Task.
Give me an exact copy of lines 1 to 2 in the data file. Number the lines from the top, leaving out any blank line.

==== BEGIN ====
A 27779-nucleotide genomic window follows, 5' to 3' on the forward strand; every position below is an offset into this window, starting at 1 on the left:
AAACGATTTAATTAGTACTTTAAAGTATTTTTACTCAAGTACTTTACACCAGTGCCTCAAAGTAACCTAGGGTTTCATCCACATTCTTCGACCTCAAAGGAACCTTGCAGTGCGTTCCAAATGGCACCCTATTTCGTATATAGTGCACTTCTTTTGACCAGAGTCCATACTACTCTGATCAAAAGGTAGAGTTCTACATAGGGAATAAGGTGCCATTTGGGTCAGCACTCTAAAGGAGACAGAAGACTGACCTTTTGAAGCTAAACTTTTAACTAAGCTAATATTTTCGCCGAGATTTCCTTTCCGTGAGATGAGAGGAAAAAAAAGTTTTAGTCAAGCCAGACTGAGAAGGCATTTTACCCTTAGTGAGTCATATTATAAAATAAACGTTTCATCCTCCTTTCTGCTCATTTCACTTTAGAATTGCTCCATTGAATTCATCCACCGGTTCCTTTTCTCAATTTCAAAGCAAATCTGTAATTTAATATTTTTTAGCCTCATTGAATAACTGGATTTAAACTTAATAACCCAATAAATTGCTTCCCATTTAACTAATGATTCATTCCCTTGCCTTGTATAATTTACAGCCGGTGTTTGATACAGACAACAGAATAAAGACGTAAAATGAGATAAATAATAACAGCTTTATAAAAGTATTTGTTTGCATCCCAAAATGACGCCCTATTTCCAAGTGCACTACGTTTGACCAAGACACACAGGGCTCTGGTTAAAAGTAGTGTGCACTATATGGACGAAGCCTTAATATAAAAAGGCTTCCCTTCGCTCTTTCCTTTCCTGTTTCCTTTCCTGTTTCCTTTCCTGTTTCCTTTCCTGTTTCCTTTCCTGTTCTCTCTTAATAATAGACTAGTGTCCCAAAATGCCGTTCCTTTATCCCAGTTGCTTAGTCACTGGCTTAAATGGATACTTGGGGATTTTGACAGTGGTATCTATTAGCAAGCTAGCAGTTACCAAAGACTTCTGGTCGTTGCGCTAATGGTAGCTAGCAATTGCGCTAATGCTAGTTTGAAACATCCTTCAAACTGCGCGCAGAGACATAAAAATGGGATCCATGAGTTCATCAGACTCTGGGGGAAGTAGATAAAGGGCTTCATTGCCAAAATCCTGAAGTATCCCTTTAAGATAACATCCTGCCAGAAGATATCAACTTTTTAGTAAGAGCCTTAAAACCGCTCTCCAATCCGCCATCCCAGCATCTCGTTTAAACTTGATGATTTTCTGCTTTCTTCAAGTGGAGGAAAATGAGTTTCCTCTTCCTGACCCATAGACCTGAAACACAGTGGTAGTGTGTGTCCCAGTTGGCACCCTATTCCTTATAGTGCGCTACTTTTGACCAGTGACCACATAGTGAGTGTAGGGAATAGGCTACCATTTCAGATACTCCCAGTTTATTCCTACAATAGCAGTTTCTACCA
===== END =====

A 27779-nucleotide genomic window follows, 5' to 3' on the forward strand; every position below is an offset into this window, starting at 1 on the left:
AAACGATTTAATTAGTACTTTAAAGTATTTTTACTCAAGTACTTTACACCAGTGCCTCAAAGTAACCTAGGGTTTCATCCACATTCTTCGACCTCAAAGGAACCTTGCAGTGCGTTCCAAATGGCACCCTATTTCGTATATAGTGCACTTCTTTTGACCAGAGTCCATACTACTCTGATCAAAAGGTAGAGTTCTACATAGGGAATAAGGTGCCATTTGGGTCAGCACTCTAAAGGAGACAGAAGACTGACCTTTTGAAGCTAAACTTTTAACTAAGCTAATATTTTCGCCGAGATTTCCTTTCCGTGAGATGAGAGGAAAAAAAAGTTTTAGTCAAGCCAGACTGAGAAGGCATTTTACCCTTAGTGAGTCATATTATAAAATAAACGTTTCATCCTCCTTTCTGCTCATTTCACTTTAGAATTGCTCCATTGAATTCATCCACCGGTTCCTTTTCTCAATTTCAAAGCAAATCTGTAATTTAATATTTTTTAGCCTCATTGAATAACTGGATTTAAACTTAATAACCCAATAAATTGCTTCCCATTTAACTAATGATTCATTCCCTTGCCTTGTATAATTTACAGCCGGTGTTTGATACAGACAACAGAATAAAGACGTAAAATGAGATAAATAATAACAGCTTTATAAAAGTATTTGTTTGCATCCCAAAATGACGCCCTATTTCCAAGTGCACTACGTTTGACCAAGACACACAGGGCTCTGGTTAAAAGTAGTGTGCACTATATGGACGAAGCCTTAATATAAAAAGGCTTCCCTTCGCTCTTTCCTTTCCTGTTTCCTTTCCTGTTTCCTTTCCTGTTTCCTTTCCTGTTTCCTTTCCTGTTCTCTCTTAATAATAGACTAGTGTCCCAAAATGCCGTTCCTTTATCCCAGTTGCTTAGTCACTGGCTTAAATGGATACTTGGGGATTTTGACAGTGGTATCTATTAGCAAGCTAGCAGTTACCAAAGACTTCTGGTCGTTGCGCTAATGGTAGCTAGCAATTGCGCTAATGCTAGTTTGAAACATCCTTCAAACTGCGCGCAGAGACATAAAAATGGGATCCATGAGTTCATCAGACTCTGGGGGAAGTAGATAAAGGGCTTCATTGCCAAAATCCTGAAGTATCCCTTTAAGATAACATCCTGCCAGAAGATATCAACTTTTTAGTAAGAGCCTTAAAACCGCTCTCCAATCCGCCATCCCAGCATCTCGTTTAAACTTGATGATTTTCTGCTTTCTTCAAGTGGAGGAAAATGAGTTTCCTCTTCCTGACCCATAGACCTGAAACACAGTGGTAGTGTGTGTCCCAGTTGGCACCCTATTCCTTATAGTGCGCTACTTTTGACCAGTGACCACATAGTGAGTGTAGGGAATAGGCTACCATTTCAGATACTCCCAGTTTATTCCTACAATAGCAGTTTCTACCA